What is autumnal Equinox and how is it connected to solar storms?
As the autumnal equinox is approaching, there is a steep rise in the frequency of solar storms.
Have you ever heard of Equinoxes? During this time, the Sun shines directly at the equator and the length of day and night becomes equal at all latitudes. During Equinoxes, the Earth's axis is tilted neither toward nor away from the sun.
There are only two times in a year when Equinoxes occur. The Equinox which occurs during the autumn, is known as the autumnal equinox. This day usually occurs in mid-September.
Increase in solar activity
During the past week, the Earth experienced a series of impactful events caused by the Sun, including two distinct solar storms and several radio blackouts. This heightened solar activity has been among the most active since April, leading researchers to believe that the Sun is entering a phase of increased intensity as we approach the autumnal equinox in September.
Relation between Solar storms and autumnal equinox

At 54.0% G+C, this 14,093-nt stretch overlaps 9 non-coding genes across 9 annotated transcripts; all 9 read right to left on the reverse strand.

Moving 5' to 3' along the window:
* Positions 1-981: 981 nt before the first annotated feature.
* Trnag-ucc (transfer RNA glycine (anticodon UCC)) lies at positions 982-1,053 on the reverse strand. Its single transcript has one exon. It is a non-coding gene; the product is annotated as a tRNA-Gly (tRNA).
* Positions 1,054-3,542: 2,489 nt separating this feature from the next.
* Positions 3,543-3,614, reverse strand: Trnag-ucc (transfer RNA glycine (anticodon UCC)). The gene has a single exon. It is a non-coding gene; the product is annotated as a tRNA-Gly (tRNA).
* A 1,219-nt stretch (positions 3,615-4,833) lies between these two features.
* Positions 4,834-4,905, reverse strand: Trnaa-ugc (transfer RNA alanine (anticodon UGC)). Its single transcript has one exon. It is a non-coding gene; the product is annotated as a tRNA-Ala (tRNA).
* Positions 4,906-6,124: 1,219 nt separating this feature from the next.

Since we are approaching towards autumnal equinox, solar activity is also increasing. Do you wonder, how equinoxes are causing the geomagnetic or solar storms?
According to the Bureau of Meteorology, a geomagnetic storm is caused when the direction and strength of Earth's magnetic field is observed to be varying caused by the increasing volatility in the Sun in the form of solar flares, coronal mass ejections, and the solar wind.
During equinoxes, there are two times each day when Earth's magnetic poles (north and south) are at right angles to the solar wind. This makes the solar wind stronger, which can cause stronger magnetic storms. As the seasons change, the poles either point more toward or away from the sun, which reduces this effect.
According to a report by EarthSky, Russell, and McPherron suggested that the sun has a magnetic field, also called the BZ component, and the north-south component of this field moves up and down throughout the year. This movement is similar to the way the Earth wobbles on its axis. These ups and downs of the sun's magnetic field are the biggest during the equinoxes. sometimes, the sun releases a stream of charged particles called solar wind. When this solar wind's north-south direction is opposite to Earth's north-south magnetic field, it can lead to geomagnetic storms. These storms can cause beautiful auroras to appear in the sky. It can also impact satellites and the power grids adversely
How the autumnal equinox is going to affect the earth this time is still unclear though. The signs have already started to show up.